And, my friends, the story of God certainly doesn’t stop at the manger. The story of God continues as it always has, with God working through ordinary people, doing what they normally do, who are willing to say yes to God. My friends, the radical invitation of Christmas, of the incarnation, of Jesus come to us as one of us, is this: to dare to let God find a home here in our stories. To let our story become God’s story. To not just stand at the manger like a part of an audience and think it’s pretty cool. But to actually step into the story. To say yes.
And it is crazy to say yes to God. For Moses to stand up against Pharaoh. For Abraham and Sarah to leave the land and people that had been theirs for generations. For shepherds to go looking for a baby in a manger. For Joseph to stick with his pregnant fiancé in a culture where a woman should be stoned to death for having sex outside of marriage.
Crazy, and yet. This is the story of God, this is the beautiful and authentic and dangerous story of God. We won’t pretend it’s an easy life. Letting God find a home in us doesn’t mean we’re free from suffering. But the life of God, to give our yeses to God is the best story we could possibly live. Hands down. Because it is a yes to a life of living the story of Jesus.
The story of Jesus, as this baby in the manger grows, his life will demonstrate what the Kingdom of God is like – he’ll show us that the story of God is one of healing, of generosity, of justice, of loving the stranger, of making room at the table for all when you eat, of housing the homeless, of love and grace and forgiveness, of living beyond ourselves and pouring out our life for the sake of others even unto death. This is the story that Jesus will live – and this is the story we’re invited into as we stand at the manger. A life that is ours, for God has made a home here among us.
And the yes we say is not just a one-time yes. It is a daily, lived out, in the grind, enfleshed in the details of our relationships and work and grocery shopping and eating. It is a story found in the ongoing opportunities to live in the dynamic relationship of a God who is with us. The yes we said last year, last month, is different than what God is inviting us into tonight.
One of the beautiful realities is that as a community of people who are trying to say yes to God together, we get to do it, together. And say our yeses together. Like for us at Salt House, four weeks ago said the crazy unanimous yes to move forward with housing a day-shelter for homeless families in our 3000 sq ft basement. That’s crazy. We’re too new of a community to do something crazy like that, right? But this is what God does - working through ordinary people, doing what they normally do, who are willing to say yes to God. This is God making a home here among us, and I love that this is the story of God we’re living together. How might you be a part of THIS story?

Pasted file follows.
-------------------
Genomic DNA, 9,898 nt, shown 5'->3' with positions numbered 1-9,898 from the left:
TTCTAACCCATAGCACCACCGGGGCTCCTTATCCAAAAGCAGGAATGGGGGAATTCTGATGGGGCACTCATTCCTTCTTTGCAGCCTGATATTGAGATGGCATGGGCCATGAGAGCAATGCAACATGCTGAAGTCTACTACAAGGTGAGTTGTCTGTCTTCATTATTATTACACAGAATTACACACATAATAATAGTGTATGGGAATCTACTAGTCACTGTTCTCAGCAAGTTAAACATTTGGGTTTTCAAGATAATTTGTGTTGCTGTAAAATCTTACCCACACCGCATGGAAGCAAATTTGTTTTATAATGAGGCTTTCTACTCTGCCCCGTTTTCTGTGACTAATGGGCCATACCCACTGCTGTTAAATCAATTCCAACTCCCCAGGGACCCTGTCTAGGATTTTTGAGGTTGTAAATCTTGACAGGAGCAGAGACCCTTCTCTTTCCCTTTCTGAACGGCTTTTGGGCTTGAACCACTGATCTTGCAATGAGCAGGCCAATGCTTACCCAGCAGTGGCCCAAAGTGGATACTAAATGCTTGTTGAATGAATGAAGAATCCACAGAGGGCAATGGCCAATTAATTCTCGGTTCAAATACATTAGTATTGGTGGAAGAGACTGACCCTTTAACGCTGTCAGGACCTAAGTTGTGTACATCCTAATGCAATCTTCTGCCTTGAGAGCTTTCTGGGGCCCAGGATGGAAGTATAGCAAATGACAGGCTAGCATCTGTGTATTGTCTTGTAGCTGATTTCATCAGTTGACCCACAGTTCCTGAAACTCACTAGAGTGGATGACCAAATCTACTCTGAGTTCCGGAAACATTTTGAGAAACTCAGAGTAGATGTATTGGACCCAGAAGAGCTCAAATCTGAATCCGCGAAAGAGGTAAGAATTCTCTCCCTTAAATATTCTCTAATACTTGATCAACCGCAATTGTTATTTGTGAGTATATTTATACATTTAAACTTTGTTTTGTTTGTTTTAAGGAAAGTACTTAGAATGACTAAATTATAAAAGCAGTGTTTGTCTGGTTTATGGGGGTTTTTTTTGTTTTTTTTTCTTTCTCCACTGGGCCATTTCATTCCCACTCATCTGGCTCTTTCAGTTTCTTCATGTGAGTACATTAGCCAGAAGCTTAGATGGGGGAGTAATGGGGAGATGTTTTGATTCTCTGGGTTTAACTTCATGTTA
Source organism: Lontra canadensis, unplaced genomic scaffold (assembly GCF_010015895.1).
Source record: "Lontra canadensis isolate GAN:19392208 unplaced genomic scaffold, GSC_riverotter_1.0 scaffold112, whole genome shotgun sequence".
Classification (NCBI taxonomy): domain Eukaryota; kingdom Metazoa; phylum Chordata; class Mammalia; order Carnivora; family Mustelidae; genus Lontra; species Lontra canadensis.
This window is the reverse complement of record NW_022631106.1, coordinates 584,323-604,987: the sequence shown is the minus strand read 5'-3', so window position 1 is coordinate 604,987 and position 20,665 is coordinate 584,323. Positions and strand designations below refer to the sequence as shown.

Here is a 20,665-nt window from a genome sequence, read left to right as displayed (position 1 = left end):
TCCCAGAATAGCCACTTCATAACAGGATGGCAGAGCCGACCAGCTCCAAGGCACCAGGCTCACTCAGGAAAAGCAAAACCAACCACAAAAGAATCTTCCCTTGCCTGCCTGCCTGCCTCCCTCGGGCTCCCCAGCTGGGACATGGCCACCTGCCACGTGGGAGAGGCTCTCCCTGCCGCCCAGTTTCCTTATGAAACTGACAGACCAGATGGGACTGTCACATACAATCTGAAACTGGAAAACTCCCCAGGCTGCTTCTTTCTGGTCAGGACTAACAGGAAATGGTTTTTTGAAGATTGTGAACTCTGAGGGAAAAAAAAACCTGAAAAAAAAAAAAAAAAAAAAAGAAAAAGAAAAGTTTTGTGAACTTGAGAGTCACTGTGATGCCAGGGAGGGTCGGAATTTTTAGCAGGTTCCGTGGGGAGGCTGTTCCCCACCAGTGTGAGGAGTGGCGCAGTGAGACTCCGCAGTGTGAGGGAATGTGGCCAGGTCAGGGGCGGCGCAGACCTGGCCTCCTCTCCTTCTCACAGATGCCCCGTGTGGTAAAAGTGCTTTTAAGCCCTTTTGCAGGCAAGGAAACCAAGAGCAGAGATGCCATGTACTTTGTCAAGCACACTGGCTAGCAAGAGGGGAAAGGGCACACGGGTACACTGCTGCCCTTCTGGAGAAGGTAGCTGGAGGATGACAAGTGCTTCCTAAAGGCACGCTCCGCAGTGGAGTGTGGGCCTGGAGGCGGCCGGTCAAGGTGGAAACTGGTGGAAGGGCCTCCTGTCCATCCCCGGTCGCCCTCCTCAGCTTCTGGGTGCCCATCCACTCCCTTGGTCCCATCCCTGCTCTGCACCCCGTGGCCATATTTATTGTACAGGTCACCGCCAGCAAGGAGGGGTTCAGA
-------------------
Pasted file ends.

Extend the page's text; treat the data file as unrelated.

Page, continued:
And so my friends, together, this holy night we consider our lives, our stories, and we ask: What is the story we are living now? Who are we becoming? And what yes is God inviting us to speak tonight?
To help us hold these questions, we turn toward the messy reality of Mary’s story in a 5 minute video – it is a song, “Be Born in Me,” by Francesca Battistelli. A song sung from Mary’s perspective – what it was like for her to say that craziest yes in history – for her story to become God’s story to the point of becoming the mother of the Son of God. Completely nuts. And also, breathtakingly beautiful and messy.
As we watch, listen to the words that you can, and hold this question: how might I say yes to God’s story tonight? Let’s watch.
Video: Be Born in Me (Mary), Francesca Battisteli
Let’s pray: God, thank you for Christmas – for coming home to us and to all people. For you make it possible for us to live the best possible story, with you. This holy night we ask that you would cause us to make room in ourselves for you – that you would be born in us. That like Mary our hearts would become your Bethlehem this night. That as we gather in our homes tonight and tomorrow that we’d experience coming home to you with those with whom we gather.
And that in our everyday running around lives we would see and respond to the wild opportunities to say yes to you – whether that’s making a move to forgive someone, or to live differently with our finances, or to seek the support or counseling we need, or to make a commitment to this communality or another community, or to make change in our relationships or work, or a yes in response to the Syrian refugee crisis or the other suffering we see in the world. Help us to hear you this night and as we celebrate Jesus’ birth, so that in our yeses, your Kingdom, your love and life and light may reach into the places where you are needed most desperately, in us and in our world. And so that we, may live Jesus’ story together. This night, and always. Amen.